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Merriam-Webster admits that redefining sexual ‘preference’ as ‘offensive’ was in response to SCOTUS hearings

Merriam-Webster’s Dictionary has changed the definition of “preference” to include a definition of “offensive” when referring to sexual preference.

Last week’s confirmation hearing for U.S. Supreme Court nominee Amy Coney Barrett featured a bombshell: Apparently, the term “sexual preference” is now offensive and anyone using that term is anti-LGBTQ.

During questioning by Sen. Mazie Hirono, D-Hawaii, Judge Barrett stated that she had never discriminated against anyone based on their “sexual preference.” Sen. Hirono took issue with Barrett’s use of that term, stating that it is offensive because sexual orientation is not a choice. Democrats rallied around Hirono’s claim and tried to portray Judge Barrett as bigoted and offensive. Rather than being happy to learn that Judge Barrett does not discriminate against the LGBTQ population, Democrats were angry with her phraseology.

The bigger story is that the same day that Democrats decided that Barrett’s statement was offensive, Merriam-Webster altered its official definition of the word “preference,” a word that has been in use within the English language since 1673.

The online site for the dictionary now states that “preference” is “offensive” when used in the context of someone’s sexuality. Under the usage section of that entry, Webster’s further explains: “The term preference as used to refer to sexual orientation is widely considered offensive in its implied suggestion that a person can choose who they are sexually or romantically attracted to.”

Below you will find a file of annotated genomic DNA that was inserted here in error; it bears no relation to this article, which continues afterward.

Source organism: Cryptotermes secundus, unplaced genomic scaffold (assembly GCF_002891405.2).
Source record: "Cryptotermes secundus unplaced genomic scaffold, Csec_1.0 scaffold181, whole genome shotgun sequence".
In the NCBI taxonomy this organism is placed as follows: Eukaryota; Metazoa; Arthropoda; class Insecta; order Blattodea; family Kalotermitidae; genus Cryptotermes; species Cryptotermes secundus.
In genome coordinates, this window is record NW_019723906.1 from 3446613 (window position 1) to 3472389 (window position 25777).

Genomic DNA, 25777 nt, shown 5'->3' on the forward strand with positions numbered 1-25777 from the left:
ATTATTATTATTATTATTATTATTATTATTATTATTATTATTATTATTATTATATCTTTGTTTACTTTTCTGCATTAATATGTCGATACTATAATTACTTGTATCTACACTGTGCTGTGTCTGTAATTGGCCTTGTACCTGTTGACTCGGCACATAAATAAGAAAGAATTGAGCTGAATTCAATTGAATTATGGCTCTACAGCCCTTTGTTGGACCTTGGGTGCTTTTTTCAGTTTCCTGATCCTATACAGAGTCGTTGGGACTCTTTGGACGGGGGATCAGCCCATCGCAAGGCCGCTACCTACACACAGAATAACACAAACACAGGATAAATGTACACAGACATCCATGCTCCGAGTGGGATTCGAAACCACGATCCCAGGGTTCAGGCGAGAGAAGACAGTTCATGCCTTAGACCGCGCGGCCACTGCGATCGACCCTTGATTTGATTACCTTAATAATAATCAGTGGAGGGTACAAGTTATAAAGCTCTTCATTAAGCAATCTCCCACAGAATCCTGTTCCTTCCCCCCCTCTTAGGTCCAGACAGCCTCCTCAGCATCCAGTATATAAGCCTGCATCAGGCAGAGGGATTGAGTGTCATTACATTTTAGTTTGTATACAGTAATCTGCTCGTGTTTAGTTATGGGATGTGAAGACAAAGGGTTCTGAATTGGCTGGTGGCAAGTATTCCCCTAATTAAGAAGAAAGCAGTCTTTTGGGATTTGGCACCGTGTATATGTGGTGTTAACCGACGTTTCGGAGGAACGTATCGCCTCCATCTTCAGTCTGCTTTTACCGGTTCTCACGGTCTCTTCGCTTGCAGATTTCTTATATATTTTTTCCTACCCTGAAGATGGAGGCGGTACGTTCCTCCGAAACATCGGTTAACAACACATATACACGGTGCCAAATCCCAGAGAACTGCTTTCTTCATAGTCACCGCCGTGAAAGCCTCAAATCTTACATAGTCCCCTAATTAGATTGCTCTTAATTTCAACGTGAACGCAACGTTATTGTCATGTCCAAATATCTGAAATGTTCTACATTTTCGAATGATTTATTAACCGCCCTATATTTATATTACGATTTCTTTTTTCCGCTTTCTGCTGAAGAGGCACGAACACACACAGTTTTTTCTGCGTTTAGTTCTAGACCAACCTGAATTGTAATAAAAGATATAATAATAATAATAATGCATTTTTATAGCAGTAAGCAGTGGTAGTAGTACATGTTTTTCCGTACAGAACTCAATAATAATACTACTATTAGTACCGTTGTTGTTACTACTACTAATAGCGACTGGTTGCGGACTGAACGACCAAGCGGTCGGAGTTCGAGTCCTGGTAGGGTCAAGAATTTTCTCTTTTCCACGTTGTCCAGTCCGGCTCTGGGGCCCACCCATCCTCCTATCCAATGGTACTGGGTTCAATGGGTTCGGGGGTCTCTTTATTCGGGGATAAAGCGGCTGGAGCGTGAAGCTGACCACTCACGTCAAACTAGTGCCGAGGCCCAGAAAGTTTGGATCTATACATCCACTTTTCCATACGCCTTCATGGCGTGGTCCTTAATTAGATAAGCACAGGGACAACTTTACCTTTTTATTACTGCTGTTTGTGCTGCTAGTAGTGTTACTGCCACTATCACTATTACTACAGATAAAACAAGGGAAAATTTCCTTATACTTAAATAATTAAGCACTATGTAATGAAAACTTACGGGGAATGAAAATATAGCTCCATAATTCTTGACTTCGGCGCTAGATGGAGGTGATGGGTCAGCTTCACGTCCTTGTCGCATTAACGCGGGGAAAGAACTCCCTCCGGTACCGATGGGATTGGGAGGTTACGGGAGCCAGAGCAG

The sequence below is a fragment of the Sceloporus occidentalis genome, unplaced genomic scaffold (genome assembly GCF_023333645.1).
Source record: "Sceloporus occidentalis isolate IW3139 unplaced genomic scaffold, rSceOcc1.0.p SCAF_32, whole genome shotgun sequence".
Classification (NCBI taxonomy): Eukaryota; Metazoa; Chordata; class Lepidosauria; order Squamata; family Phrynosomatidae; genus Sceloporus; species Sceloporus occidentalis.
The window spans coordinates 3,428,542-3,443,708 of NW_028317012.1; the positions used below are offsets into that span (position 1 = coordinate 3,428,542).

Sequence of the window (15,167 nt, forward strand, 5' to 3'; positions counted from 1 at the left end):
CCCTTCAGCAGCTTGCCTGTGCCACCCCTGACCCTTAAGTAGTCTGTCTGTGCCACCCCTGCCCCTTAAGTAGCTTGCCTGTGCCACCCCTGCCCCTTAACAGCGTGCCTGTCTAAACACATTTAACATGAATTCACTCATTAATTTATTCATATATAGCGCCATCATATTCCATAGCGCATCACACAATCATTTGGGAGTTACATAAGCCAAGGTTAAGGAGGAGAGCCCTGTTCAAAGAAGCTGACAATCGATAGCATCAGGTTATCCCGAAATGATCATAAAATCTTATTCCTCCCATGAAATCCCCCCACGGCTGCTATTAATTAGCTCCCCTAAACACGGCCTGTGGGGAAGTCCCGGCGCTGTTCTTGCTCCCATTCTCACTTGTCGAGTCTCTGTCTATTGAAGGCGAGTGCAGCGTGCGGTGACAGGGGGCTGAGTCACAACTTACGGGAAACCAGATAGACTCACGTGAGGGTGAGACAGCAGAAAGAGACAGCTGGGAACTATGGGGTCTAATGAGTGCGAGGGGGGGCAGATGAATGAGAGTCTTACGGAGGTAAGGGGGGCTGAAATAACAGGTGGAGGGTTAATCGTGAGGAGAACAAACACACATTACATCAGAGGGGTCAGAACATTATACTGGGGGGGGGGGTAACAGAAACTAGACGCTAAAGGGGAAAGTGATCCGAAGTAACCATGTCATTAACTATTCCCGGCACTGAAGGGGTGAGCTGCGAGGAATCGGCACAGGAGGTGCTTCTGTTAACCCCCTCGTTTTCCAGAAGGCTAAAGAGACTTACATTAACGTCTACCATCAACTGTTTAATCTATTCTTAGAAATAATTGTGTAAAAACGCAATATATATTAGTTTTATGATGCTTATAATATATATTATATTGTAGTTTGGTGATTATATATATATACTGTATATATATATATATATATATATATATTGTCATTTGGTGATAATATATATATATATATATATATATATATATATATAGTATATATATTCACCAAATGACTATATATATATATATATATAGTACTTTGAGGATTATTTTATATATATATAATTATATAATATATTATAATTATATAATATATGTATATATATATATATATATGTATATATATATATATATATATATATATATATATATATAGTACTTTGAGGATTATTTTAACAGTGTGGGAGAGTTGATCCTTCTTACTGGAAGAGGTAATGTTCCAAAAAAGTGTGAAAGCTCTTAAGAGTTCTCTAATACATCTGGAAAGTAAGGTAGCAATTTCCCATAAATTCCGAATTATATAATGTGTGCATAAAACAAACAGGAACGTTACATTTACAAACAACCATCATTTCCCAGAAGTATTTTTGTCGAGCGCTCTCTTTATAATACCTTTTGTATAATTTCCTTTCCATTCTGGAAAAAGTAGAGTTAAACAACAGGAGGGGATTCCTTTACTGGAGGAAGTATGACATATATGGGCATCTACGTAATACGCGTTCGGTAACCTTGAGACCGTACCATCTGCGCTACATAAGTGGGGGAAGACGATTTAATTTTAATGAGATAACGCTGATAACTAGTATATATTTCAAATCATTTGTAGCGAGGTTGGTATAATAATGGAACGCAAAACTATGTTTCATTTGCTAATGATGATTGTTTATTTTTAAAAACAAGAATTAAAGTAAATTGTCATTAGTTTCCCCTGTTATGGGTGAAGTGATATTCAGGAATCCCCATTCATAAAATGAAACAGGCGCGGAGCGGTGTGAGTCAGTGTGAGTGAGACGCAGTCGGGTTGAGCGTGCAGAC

Why did they make this change?

According to the dictionary’s editor-at-large, Peter Sokolowski, this change was indeed related to the hearings:

“…we released the update for sexual preference when we noticed that the entries for preference and sexual preference were being consulted in connection with the SCOTUS hearings. A revision made in response to an entry’s increased attention differs only in celerity – as always, all revisions reflect evidence of use.”

Hirono’s hostile response to Barrett’s use of the term “preference” was the only time Judge Barrett seemed to be confused during her confirmation hearing. In fact, she appeared to be genuinely perplexed as seen in her response to Sen. Cory Booker, D-N.J., when he also picked up on Hirono’s accusation. “Senator, I really — in using that word, I did not mean to imply that I think that, you know…that it is not an immutable characteristic, or that it’s solely a matter of preference. I honestly did not mean any offense, or to make any statement by that,” Barrett said.

On his Wednesday night show, Fox News host Tucker Carlson challenged this notion that the term “sexual preference” is an “offensive and outdated” slur and that Judge Barrett knew better. Carlson showed video clips of Democratic Presidential nominee Joe Biden repeatedly using the term “sexual preference” this year. Carlson also showed a clip of the late Justice Ruth Bader Ginsburg using the term in 2017.